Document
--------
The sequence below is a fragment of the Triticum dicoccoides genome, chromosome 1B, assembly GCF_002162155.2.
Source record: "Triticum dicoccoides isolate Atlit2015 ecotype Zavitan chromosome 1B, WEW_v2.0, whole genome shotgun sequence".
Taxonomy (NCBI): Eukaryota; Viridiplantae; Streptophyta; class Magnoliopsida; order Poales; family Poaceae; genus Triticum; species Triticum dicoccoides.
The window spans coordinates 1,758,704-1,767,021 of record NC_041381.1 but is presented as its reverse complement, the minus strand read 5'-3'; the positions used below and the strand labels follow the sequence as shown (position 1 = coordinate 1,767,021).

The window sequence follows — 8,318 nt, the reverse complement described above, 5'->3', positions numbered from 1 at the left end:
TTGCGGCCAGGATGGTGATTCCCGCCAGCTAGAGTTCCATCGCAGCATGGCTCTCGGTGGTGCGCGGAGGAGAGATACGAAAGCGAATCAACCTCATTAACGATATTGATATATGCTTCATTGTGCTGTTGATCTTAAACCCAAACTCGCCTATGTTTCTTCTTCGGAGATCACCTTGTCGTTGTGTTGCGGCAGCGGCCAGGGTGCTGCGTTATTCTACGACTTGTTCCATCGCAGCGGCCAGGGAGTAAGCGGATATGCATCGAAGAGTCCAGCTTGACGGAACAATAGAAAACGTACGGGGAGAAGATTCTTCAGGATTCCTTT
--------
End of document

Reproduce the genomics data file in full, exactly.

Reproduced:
The sequence below is a fragment of the Triticum dicoccoides genome, chromosome 1B, assembly GCF_002162155.2.
Source record: "Triticum dicoccoides isolate Atlit2015 ecotype Zavitan chromosome 1B, WEW_v2.0, whole genome shotgun sequence".
Taxonomy (NCBI): Eukaryota; Viridiplantae; Streptophyta; class Magnoliopsida; order Poales; family Poaceae; genus Triticum; species Triticum dicoccoides.
The window spans coordinates 1,758,704-1,767,021 of record NC_041381.1 but is presented as its reverse complement, the minus strand read 5'-3'; the positions used below and the strand labels follow the sequence as shown (position 1 = coordinate 1,767,021).

The window sequence follows — 8,318 nt, the reverse complement described above, 5'->3', positions numbered from 1 at the left end:
TTGCGGCCAGGATGGTGATTCCCGCCAGCTAGAGTTCCATCGCAGCATGGCTCTCGGTGGTGCGCGGAGGAGAGATACGAAAGCGAATCAACCTCATTAACGATATTGATATATGCTTCATTGTGCTGTTGATCTTAAACCCAAACTCGCCTATGTTTCTTCTTCGGAGATCACCTTGTCGTTGTGTTGCGGCAGCGGCCAGGGTGCTGCGTTATTCTACGACTTGTTCCATCGCAGCGGCCAGGGAGTAAGCGGATATGCATCGAAGAGTCCAGCTTGACGGAACAATAGAAAACGTACGGGGAGAAGATTCTTCAGGATTCCTTT